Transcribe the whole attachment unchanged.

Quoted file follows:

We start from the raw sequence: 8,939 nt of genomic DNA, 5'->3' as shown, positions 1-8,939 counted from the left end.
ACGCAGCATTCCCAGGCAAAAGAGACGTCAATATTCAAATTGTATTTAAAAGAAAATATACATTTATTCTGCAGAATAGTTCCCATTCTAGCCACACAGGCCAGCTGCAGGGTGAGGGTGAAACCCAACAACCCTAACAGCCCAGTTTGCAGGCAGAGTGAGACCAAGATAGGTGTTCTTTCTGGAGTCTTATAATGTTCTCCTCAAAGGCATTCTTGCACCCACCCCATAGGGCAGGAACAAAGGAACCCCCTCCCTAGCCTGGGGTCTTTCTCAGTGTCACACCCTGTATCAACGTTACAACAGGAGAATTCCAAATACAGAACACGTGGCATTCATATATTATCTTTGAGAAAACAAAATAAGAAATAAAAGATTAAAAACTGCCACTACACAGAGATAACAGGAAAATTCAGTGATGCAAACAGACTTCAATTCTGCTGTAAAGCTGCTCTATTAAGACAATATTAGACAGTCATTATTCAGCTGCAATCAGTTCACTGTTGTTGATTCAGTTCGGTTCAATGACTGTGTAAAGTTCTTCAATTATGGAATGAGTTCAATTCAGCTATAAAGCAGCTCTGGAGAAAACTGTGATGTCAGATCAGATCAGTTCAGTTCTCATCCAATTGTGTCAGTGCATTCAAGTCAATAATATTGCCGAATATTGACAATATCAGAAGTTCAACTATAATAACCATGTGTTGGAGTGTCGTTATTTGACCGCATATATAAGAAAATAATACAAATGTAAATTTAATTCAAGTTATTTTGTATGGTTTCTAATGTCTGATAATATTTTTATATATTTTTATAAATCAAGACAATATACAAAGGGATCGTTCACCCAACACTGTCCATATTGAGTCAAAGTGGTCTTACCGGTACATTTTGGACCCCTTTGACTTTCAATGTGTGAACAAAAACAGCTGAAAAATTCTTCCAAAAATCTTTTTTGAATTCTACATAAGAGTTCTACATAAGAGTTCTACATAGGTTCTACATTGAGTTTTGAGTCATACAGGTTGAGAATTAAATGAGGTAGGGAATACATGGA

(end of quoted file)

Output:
We start from the raw sequence: 8,939 nt of genomic DNA, 5'->3' as shown, positions 1-8,939 counted from the left end.
ACGCAGCATTCCCAGGCAAAAGAGACGTCAATATTCAAATTGTATTTAAAAGAAAATATACATTTATTCTGCAGAATAGTTCCCATTCTAGCCACACAGGCCAGCTGCAGGGTGAGGGTGAAACCCAACAACCCTAACAGCCCAGTTTGCAGGCAGAGTGAGACCAAGATAGGTGTTCTTTCTGGAGTCTTATAATGTTCTCCTCAAAGGCATTCTTGCACCCACCCCATAGGGCAGGAACAAAGGAACCCCCTCCCTAGCCTGGGGTCTTTCTCAGTGTCACACCCTGTATCAACGTTACAACAGGAGAATTCCAAATACAGAACACGTGGCATTCATATATTATCTTTGAGAAAACAAAATAAGAAATAAAAGATTAAAAACTGCCACTACACAGAGATAACAGGAAAATTCAGTGATGCAAACAGACTTCAATTCTGCTGTAAAGCTGCTCTATTAAGACAATATTAGACAGTCATTATTCAGCTGCAATCAGTTCACTGTTGTTGATTCAGTTCGGTTCAATGACTGTGTAAAGTTCTTCAATTATGGAATGAGTTCAATTCAGCTATAAAGCAGCTCTGGAGAAAACTGTGATGTCAGATCAGATCAGTTCAGTTCTCATCCAATTGTGTCAGTGCATTCAAGTCAATAATATTGCCGAATATTGACAATATCAGAAGTTCAACTATAATAACCATGTGTTGGAGTGTCGTTATTTGACCGCATATATAAGAAAATAATACAAATGTAAATTTAATTCAAGTTATTTTGTATGGTTTCTAATGTCTGATAATATTTTTATATATTTTTATAAATCAAGACAATATACAAAGGGATCGTTCACCCAACACTGTCCATATTGAGTCAAAGTGGTCTTACCGGTACATTTTGGACCCCTTTGACTTTCAATGTGTGAACAAAAACAGCTGAAAAATTCTTCCAAAAATCTTTTTTGAATTCTACATAAGAGTTCTACATAAGAGTTCTACATAGGTTCTACATTGAGTTTTGAGTCATACAGGTTGAGAATTAAATGAGGTAGGGAATACATGGA